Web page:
Navigation Links
Super-tough seed coat keeps Michaux's sumac on critically endangered list

It is one of the rarest shrubs in the southeastern United States, and for scientists trying to save it, the critically endangered Michaux's sumac (Rhus michauxii) is not cooperating.

So far botanists have exposed the hard-, thick-coated seeds of this native North American plant to boiling water, dry heat up to 284 degrees Fahrenheit and flames from a propane blowtorch to try to coax them into germination. Nothing has worked.

"Complete understanding of the germination requirements of endangered plants is an absolute requirement to effectively manage populations," Smithsonian research associate Jay Bolin and botanists Marcus Jones and Lytton Musselman write in a recent paper on this plant in Native Plants Journal.

So far, however, Michaux's sumac has not given up its secrets.

Because Michaux's sumac grows only in areas with few trees where the vegetation has been disturbed, it has long been assumed that its seeds germinate naturally following exposure to the high temperatures of a brush or forest fire. Decline of this plant has been attributed to the prevention and suppression of brush and forest fires by humans.

In Virginia it grows in only two places: on the grounds of the Virginia Army National Guard Maneuver Training Center in Fort Picket, and a mowed railway right-of-way in an undisclosed location.

In a recent series of germination experiments, the scientists exposed different sets of Michaux's sumac seeds to dry heat temperatures of 140, 176, 212, 248 and 284 degrees Fahrenheit, some sets for 5 minutes and other sets for 10 minutes. (The temperatures were determined based on maximum wildfire surface temperatures and burn times recorded in southeastern U.S. forests.)

The researchers found that temperatures above 212 degrees F. killed the seeds. Lower temperatures had virtually no impact on breaking the seed's dormancy.

The highest germination rates30 percentoccurred after sulfuric acid was poured on Michaux's sumac seeds and allowed to scarify (dissolve and weaken) the seed coats. This finding, from an experiment done in 1996, has led the researchers to their next experiment using birds.

"We are going to feed the seeds to quail and wild turkey to determine if that breaks the seed dormancy," says Bolin, a research associate with the Department of Botany at the Smithsonian's National Museum of Natural History and an assistant professor at Catawba College in Salisbury, N.C.

Seed passage through the digestive tracts of fruit-eating birds (and exposure to the acid in the bird's stomachs) may break the physical dormancy of these seeds and help disperse them as well, the scientists write.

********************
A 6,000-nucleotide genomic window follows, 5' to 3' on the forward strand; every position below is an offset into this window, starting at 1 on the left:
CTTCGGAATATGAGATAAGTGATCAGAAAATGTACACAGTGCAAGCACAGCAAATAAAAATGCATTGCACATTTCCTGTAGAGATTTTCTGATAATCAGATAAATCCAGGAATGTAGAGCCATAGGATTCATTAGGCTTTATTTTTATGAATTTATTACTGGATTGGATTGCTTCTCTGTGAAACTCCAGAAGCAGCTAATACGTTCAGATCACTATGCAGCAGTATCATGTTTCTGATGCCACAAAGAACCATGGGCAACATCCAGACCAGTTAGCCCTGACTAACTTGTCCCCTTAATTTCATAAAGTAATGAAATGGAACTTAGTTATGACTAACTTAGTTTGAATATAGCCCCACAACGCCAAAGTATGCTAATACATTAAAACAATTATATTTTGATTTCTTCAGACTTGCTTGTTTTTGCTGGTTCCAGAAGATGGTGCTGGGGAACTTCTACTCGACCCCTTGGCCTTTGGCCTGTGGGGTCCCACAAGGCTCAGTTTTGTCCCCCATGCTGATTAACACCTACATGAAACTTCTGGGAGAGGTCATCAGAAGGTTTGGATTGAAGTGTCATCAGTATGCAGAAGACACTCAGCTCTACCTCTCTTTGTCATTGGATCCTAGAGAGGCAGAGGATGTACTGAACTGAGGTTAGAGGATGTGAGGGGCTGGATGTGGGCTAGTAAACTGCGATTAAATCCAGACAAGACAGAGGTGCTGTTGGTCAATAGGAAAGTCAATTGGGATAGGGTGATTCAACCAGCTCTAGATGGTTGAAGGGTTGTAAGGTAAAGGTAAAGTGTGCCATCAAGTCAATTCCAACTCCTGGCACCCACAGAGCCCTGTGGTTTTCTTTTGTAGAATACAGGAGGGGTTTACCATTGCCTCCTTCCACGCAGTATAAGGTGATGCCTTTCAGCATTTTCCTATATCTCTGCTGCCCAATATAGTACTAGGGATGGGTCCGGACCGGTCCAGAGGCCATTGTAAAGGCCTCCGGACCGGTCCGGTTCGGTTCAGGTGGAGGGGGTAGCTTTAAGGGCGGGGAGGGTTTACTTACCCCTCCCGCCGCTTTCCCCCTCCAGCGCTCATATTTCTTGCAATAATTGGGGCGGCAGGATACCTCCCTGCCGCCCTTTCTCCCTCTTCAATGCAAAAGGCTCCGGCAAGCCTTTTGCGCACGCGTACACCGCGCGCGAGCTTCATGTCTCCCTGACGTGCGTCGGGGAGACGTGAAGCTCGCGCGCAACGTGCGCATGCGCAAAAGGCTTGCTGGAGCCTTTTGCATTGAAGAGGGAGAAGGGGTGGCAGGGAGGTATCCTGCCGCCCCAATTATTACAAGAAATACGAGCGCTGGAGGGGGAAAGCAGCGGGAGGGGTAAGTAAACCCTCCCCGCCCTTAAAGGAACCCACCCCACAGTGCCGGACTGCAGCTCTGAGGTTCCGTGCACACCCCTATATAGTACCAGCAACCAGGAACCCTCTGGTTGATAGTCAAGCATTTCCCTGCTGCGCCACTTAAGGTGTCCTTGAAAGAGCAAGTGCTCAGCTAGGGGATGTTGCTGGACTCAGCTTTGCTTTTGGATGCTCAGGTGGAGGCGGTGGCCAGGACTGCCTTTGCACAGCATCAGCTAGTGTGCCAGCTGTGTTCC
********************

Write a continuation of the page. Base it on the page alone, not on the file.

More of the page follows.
Contact: John Gibbons

Related biology news :

1. Evolution keeps sex determination flexible
2. Texas-bound: Fungus keeps Texas leaf-cutter ants from spreading
3. Potential HIV drug keeps virus out of cells
4. For lambs, a pasture a week keeps blood suckers away
5. In elevated carbon dioxide, soybeans stumble but cheatgrass keeps on truckin
6. $1.7 million keeps McGill on edge
7. NASAs Terra satellite keeps eye on Eyjafjallajökulls ash plume
8. Spirit of ovarian cancer advocate keeps fundraising drive on track
9. Bacterial balance that keeps us healthy
10. Molecular chaperone keeps bacterial proteins from slow-dancing to destruction
11. A pet in your life keeps the doctor away
Post Your Comments:
Related Image:
Super-tough seed coat keeps Michaux's sumac on critically endangered list
(Date:10/29/2015)... , Oct. 29, 2015  Rubicon Genomics, ... for U.S. distribution of its DNA library preparation ... and Rubicon,s new ThruPLEX Plasma-seq kit. ThruPLEX Plasma-seq ... the preparation of NGS libraries for liquid biopsies--the ... diagnostic and prognostic applications in cancer and other ...
(Date:10/27/2015)... -- Munich, Germany , October ... automatically maps data from mobile eye tracking videos created ... that they can be quantitatively analyzed with SMI,s analysis ... , October 28-29, 2015. SMI,s Automated Semantic Gaze ... tracking videos created with SMI,s Eye Tracking Glasses ...
(Date:10/23/2015)... , Oct. 23, 2015 Research and ... the "Global Voice Recognition Biometrics Market 2015-2019" ... --> The global voice recognition biometrics ... 2014-2019. --> --> ... has been prepared based on an in-depth market analysis ...
Breaking Biology News(10 mins):
(Date:11/25/2015)... CITY , Nov. 25, 2015 /PRNewswire/ - Aeterna ... affirms that its business and prospects remain fundamentally ... , Zoptrex™ (zoptarelin doxorubicin) recently received DSMB recommendation ... to completion following review of the final interim ... Phase 2 Primary Endpoint in men with heavily ...
(Date:11/25/2015)... ... November 25, 2015 , ... Jessica Richman and Zachary Apte, ... their initial angel funding process. Now, they are paying it forward to other ... stage investments in the microbiome space. In this, they join other successful ...
(Date:11/24/2015)... Therapeutics, Inc. (NASDAQ: HALO ) will be presenting at the ... on Wednesday, December 2 at 9:30 a.m. ET/6:30 a.m. PT . ... a corporate overview. th Annual Oppenheimer Healthcare Conference ... a.m. PT . Jim Mazzola , vice president of ... --> th Annual Oppenheimer Healthcare Conference in ...
(Date:11/24/2015)... , Nov. 24, 2015 /PRNewswire/ - Aeterna Zentaris ... of IIROC on behalf of the Toronto Stock Exchange, ... release there are no corporate developments that would cause ... --> --> About Aeterna ... . --> Aeterna Zentaris is a ...
Breaking Biology Technology: